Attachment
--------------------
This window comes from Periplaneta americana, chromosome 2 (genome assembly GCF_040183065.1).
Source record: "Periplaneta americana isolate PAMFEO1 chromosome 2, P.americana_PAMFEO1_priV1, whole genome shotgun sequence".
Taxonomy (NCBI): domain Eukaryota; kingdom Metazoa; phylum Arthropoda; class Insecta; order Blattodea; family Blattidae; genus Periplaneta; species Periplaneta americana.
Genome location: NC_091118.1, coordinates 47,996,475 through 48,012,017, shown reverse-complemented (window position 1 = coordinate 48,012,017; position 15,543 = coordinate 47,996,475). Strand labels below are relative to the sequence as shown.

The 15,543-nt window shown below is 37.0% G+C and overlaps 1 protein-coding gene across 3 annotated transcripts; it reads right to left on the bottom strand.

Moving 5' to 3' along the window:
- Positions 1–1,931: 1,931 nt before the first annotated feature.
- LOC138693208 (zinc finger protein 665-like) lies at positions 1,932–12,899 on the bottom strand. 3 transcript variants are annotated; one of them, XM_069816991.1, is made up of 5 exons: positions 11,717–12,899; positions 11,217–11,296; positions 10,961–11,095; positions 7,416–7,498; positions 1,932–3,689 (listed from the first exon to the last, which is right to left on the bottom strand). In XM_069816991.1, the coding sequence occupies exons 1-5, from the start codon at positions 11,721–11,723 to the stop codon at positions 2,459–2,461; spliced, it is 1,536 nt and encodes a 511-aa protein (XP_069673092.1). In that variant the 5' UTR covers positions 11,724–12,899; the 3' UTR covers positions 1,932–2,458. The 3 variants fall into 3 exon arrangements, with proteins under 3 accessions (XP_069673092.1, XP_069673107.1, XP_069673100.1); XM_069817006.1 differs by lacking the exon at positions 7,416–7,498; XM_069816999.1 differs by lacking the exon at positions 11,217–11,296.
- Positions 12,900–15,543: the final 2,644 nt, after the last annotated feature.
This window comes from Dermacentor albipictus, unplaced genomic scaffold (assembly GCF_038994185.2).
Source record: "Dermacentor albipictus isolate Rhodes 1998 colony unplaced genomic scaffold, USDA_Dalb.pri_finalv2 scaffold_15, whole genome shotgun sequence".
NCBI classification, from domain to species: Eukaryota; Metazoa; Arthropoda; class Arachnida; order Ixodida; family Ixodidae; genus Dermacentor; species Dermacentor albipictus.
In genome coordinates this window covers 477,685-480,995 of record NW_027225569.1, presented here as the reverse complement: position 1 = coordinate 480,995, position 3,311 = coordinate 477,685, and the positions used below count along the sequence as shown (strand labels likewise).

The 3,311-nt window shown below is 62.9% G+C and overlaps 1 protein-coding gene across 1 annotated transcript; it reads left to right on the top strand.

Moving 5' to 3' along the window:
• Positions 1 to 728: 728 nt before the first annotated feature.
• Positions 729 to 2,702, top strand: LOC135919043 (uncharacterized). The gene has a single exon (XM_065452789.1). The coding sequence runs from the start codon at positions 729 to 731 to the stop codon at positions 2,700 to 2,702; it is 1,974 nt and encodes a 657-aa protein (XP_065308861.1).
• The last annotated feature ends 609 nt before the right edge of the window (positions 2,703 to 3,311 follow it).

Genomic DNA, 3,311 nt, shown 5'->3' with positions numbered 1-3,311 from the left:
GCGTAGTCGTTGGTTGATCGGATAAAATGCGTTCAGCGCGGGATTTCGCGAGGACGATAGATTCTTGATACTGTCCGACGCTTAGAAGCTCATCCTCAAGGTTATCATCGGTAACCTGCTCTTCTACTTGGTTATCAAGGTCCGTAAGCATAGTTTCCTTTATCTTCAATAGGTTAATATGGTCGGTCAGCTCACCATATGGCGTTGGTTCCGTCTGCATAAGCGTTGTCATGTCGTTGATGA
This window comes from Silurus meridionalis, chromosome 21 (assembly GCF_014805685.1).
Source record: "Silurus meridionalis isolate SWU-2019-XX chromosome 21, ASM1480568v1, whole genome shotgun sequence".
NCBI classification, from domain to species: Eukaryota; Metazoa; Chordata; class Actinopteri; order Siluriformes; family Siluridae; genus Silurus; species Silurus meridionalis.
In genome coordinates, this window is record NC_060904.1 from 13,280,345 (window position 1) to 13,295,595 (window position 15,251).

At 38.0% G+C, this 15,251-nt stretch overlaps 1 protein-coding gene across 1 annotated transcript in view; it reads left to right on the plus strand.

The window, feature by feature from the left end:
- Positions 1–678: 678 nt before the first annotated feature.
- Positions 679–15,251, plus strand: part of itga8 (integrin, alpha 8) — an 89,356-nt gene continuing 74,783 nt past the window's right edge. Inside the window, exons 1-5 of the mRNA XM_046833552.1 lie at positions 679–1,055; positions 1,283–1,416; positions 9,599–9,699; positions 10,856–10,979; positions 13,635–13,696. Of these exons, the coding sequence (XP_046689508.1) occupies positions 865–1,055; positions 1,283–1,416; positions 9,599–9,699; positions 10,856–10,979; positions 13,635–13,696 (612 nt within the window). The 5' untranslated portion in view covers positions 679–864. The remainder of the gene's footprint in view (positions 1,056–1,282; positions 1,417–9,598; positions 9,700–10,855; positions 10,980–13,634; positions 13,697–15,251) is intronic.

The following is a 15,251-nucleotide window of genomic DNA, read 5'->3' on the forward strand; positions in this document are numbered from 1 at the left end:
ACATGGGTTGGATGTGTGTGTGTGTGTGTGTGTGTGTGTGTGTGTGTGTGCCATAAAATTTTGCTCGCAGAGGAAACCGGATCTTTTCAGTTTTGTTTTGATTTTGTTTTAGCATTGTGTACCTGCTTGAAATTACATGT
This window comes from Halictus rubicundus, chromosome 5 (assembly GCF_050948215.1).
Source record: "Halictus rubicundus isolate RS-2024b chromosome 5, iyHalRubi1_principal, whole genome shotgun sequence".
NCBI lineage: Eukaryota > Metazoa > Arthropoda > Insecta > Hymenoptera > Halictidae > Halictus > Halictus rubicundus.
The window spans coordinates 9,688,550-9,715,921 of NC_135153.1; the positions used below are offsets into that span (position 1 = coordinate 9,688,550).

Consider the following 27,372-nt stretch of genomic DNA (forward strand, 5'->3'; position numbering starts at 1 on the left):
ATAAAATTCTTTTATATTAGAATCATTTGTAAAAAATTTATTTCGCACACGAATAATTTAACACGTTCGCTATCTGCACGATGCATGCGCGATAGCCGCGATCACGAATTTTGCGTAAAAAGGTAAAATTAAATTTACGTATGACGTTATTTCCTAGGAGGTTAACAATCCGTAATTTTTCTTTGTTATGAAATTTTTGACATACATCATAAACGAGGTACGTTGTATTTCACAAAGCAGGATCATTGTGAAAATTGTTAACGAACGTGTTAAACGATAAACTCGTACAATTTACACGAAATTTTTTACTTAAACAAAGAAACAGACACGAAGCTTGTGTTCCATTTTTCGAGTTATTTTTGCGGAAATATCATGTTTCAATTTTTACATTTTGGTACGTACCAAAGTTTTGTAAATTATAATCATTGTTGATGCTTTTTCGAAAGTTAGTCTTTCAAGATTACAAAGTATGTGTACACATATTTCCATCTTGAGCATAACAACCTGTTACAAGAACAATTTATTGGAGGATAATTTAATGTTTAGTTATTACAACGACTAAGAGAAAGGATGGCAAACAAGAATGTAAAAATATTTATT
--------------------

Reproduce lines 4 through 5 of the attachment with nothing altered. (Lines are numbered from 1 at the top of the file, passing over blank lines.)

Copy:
Genome location: NC_091118.1, coordinates 47,996,475 through 48,012,017, shown reverse-complemented (window position 1 = coordinate 48,012,017; position 15,543 = coordinate 47,996,475). Strand labels below are relative to the sequence as shown.

The 15,543-nt window shown below is 37.0% G+C and overlaps 1 protein-coding gene across 3 annotated transcripts; it reads right to left on the bottom strand.